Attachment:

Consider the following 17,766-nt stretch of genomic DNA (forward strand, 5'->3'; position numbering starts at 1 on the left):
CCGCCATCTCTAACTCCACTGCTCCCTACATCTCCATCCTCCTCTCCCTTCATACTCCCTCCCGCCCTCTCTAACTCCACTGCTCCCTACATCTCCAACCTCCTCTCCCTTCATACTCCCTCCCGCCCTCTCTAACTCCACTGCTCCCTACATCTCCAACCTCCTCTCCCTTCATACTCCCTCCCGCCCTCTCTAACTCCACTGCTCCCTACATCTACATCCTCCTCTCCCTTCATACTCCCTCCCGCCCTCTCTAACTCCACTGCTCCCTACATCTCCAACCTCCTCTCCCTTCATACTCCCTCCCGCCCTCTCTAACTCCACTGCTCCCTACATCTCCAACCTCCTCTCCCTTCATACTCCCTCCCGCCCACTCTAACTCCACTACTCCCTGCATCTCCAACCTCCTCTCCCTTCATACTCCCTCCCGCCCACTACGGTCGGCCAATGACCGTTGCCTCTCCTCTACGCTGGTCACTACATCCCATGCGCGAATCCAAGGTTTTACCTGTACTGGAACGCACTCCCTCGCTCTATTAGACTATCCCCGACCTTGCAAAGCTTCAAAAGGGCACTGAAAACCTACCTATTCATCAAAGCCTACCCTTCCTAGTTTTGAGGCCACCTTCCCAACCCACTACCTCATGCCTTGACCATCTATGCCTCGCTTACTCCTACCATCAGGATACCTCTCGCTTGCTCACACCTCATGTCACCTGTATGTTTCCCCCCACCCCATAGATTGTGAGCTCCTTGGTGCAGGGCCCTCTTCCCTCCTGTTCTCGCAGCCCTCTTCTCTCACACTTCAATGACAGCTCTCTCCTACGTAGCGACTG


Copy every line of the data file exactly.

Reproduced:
Consider the following 17,766-nt stretch of genomic DNA (forward strand, 5'->3'; position numbering starts at 1 on the left):
CCGCCATCTCTAACTCCACTGCTCCCTACATCTCCATCCTCCTCTCCCTTCATACTCCCTCCCGCCCTCTCTAACTCCACTGCTCCCTACATCTCCAACCTCCTCTCCCTTCATACTCCCTCCCGCCCTCTCTAACTCCACTGCTCCCTACATCTCCAACCTCCTCTCCCTTCATACTCCCTCCCGCCCTCTCTAACTCCACTGCTCCCTACATCTACATCCTCCTCTCCCTTCATACTCCCTCCCGCCCTCTCTAACTCCACTGCTCCCTACATCTCCAACCTCCTCTCCCTTCATACTCCCTCCCGCCCTCTCTAACTCCACTGCTCCCTACATCTCCAACCTCCTCTCCCTTCATACTCCCTCCCGCCCACTCTAACTCCACTACTCCCTGCATCTCCAACCTCCTCTCCCTTCATACTCCCTCCCGCCCACTACGGTCGGCCAATGACCGTTGCCTCTCCTCTACGCTGGTCACTACATCCCATGCGCGAATCCAAGGTTTTACCTGTACTGGAACGCACTCCCTCGCTCTATTAGACTATCCCCGACCTTGCAAAGCTTCAAAAGGGCACTGAAAACCTACCTATTCATCAAAGCCTACCCTTCCTAGTTTTGAGGCCACCTTCCCAACCCACTACCTCATGCCTTGACCATCTATGCCTCGCTTACTCCTACCATCAGGATACCTCTCGCTTGCTCACACCTCATGTCACCTGTATGTTTCCCCCCACCCCATAGATTGTGAGCTCCTTGGTGCAGGGCCCTCTTCCCTCCTGTTCTCGCAGCCCTCTTCTCTCACACTTCAATGACAGCTCTCTCCTACGTAGCGACTG